With half their receiving room injured, how much of a leap can Lamar Jackson take?
The Baltimore Ravens took the practice field Tuesday without most of their key wide receivers.
Ravens’ notable absences for Tuesday:
QB Trace McSorley
WR Marquise Brown
WR Sammy Watkins
WR Rashod Bateman
WR Miles Boykin
WR James Proche
RB Justice Hill
TE Nick Boyle
CB Jimmy Smith
S DeShon Elliott
Calais Campbell, Derek Wolfe and Pernell McPhee likely getting vet days
— Jamison Hensley (@jamisonhensley) August 24, 2021
In addition, Deon Cain was absent, who had a strong camp prior to sustaining an injury that has kept him sidelined over the past few weeks. The Ravens are left with Devin Duvernay, Tylan Wallace, Jaylon Moore, Siaosi Mariner, Binjimen Victor and Devin Gray. That’s not exactly the lineup that General Manager Eric DeCosta envisioned after he acquired three new receivers via the draft and free agency. Most notably, first round draft pick Rashod Bateman’s injury required groin surgery. His exact timetable for recovery is unknown.
While other offensive standouts Nick Boyle and Ronnie Stanley work their way back from injury, Baltimore’s starting offense has barely limped through training camp and the preseason. Lamar Jackson missed 10 days after testing positive for COVID, which means that he has spent little to no time with Marquise Brown or Rashod Bateman this offseason. While additional reps with Devin Duvernay and Tylan Wallace will make a difference, Baltimore desperately needs Bateman, Watkins and Brown to return to the field.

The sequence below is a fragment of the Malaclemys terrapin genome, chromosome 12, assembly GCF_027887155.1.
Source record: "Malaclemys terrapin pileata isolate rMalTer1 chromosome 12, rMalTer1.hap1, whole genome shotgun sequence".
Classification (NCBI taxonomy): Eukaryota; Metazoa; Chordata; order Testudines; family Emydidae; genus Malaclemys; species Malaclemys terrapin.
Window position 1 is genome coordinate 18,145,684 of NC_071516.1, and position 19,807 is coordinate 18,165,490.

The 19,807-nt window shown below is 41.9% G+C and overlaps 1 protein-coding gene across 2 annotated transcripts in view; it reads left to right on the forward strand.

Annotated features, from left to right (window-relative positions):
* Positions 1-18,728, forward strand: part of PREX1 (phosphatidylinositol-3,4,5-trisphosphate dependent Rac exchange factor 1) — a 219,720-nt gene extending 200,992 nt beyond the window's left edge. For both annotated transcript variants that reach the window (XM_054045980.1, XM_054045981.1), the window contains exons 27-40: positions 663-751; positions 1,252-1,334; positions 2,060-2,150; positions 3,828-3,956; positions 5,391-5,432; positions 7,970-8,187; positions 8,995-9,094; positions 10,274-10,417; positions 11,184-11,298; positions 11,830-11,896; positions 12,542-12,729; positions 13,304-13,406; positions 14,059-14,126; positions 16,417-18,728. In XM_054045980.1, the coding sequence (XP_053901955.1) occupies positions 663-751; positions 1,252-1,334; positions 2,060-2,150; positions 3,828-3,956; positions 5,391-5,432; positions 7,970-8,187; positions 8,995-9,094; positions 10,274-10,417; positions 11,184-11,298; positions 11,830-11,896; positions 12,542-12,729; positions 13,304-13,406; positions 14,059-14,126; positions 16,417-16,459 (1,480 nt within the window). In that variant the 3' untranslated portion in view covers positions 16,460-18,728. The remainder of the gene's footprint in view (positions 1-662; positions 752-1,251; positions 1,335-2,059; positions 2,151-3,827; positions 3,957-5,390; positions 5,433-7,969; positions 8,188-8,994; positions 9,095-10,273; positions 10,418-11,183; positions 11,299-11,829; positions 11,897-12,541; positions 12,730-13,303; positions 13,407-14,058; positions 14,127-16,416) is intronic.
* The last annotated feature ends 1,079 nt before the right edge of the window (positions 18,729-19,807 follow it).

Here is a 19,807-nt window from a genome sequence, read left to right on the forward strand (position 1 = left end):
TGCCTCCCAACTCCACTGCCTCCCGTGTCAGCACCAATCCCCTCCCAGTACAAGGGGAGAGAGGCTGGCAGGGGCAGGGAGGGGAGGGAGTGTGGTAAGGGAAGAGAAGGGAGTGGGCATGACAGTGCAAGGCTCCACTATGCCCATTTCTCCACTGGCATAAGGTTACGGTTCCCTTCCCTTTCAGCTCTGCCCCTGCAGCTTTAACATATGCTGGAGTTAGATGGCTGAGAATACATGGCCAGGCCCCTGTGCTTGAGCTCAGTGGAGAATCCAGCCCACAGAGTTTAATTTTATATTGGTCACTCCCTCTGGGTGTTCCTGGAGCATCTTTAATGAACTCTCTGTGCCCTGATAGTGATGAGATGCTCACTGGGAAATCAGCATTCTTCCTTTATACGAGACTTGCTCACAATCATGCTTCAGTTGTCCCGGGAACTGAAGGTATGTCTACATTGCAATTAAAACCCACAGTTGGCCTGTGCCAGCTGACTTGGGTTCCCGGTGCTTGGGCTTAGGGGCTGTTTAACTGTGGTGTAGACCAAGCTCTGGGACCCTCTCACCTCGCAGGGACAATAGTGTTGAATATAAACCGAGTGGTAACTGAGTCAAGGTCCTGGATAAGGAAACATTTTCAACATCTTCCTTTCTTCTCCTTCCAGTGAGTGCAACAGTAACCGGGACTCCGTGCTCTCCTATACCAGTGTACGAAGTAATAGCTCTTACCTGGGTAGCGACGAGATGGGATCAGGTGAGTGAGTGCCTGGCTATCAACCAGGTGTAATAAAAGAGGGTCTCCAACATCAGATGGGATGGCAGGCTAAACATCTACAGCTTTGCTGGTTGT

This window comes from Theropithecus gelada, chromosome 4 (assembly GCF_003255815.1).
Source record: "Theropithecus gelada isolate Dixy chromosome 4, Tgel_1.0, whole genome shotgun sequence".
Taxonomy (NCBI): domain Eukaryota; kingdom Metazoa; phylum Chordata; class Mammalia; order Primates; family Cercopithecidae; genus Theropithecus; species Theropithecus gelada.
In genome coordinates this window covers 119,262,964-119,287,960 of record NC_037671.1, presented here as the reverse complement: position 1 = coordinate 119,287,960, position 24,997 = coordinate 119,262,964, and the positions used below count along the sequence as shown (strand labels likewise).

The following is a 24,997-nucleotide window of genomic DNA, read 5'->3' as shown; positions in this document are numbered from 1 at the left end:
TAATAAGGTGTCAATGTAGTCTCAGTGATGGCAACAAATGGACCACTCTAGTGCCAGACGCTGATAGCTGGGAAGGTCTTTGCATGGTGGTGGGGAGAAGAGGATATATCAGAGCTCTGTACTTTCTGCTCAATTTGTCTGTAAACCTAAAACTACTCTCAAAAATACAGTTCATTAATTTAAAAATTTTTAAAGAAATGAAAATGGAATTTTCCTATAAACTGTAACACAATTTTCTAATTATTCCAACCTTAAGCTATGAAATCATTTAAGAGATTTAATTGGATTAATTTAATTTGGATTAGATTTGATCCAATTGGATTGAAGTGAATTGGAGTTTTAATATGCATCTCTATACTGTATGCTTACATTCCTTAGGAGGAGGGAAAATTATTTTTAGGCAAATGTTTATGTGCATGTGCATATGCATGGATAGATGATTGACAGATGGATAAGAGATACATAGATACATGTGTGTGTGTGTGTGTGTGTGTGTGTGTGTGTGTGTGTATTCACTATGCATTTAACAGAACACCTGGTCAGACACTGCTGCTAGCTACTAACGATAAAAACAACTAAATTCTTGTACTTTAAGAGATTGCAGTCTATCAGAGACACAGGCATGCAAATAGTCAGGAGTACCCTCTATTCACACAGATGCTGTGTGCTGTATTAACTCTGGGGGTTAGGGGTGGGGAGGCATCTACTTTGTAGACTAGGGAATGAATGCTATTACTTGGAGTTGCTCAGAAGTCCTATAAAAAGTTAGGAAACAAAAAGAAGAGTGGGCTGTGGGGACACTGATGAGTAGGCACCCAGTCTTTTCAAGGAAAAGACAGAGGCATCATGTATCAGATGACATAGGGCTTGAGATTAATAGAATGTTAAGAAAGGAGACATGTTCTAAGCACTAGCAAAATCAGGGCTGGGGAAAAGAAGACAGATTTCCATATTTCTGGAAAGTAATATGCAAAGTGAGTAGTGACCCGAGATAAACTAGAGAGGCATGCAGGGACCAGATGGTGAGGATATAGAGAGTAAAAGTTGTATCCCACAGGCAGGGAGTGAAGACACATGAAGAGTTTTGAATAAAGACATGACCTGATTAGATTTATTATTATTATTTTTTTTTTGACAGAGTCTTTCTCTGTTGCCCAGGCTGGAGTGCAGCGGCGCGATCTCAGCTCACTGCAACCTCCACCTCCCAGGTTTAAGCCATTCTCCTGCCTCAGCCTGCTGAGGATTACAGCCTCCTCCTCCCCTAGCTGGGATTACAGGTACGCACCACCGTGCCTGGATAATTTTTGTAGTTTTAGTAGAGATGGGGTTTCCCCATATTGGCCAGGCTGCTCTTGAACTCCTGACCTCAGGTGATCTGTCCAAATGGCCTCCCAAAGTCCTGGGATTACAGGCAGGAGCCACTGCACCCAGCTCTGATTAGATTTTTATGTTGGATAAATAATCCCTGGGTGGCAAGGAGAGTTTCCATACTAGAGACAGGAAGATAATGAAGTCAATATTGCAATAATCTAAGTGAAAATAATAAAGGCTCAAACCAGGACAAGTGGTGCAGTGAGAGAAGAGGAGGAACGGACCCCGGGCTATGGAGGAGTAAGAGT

Lamar Jackson has racked up 5,884 yards passing to go along with 62 passing touchdowns over the past two seasons. However, Jackson has found hardly any success when targeting outside receivers.
- 2020: 47/81 569 yards, 4 TD 2 INT, 38th in EPA
- 2019: 44/73 530 yards, 3 TD 1 INT, 16th in EPA
Of Jackson’s total passing production, only 1,099 yards (18.6%) and seven touchdowns (11.2%) have been throw to outside receivers. For comparison, ten quarterbacks threw more touchdowns and yards to outside receivers in 2020 alone.
This does ignore the success that Jackson’s had targeting slot receivers and tight ends over the last two years, but it’s not simply and indictment alone of the passer entering his fourth year in the NFL. It’s an indictment of Jackson, the receivers, the offensive coordinator, receivers coach and everyone in between. In fact, the dearth of talent and/or trust for outside receiving options was so scare, only one receiver caught more than seven passes in boundary alignments in 2020— Marquise Brown. Brown caught 26 of 42 targets in such alignments for 398 yards (15.3 per reception) and two touchdowns. The next closest was Miles Boykin, who caught 7 of 19 targets for 119 yards and one touchdown. There may be no bigger insight into the lack of talent on the outside than the fact that Baltimore brought in Dez Bryant half way through the season— nearly three years removed from playing in an NFL game— and he was tied for fourth in targets from the outside. . . alongside running back J.K. Dobbins.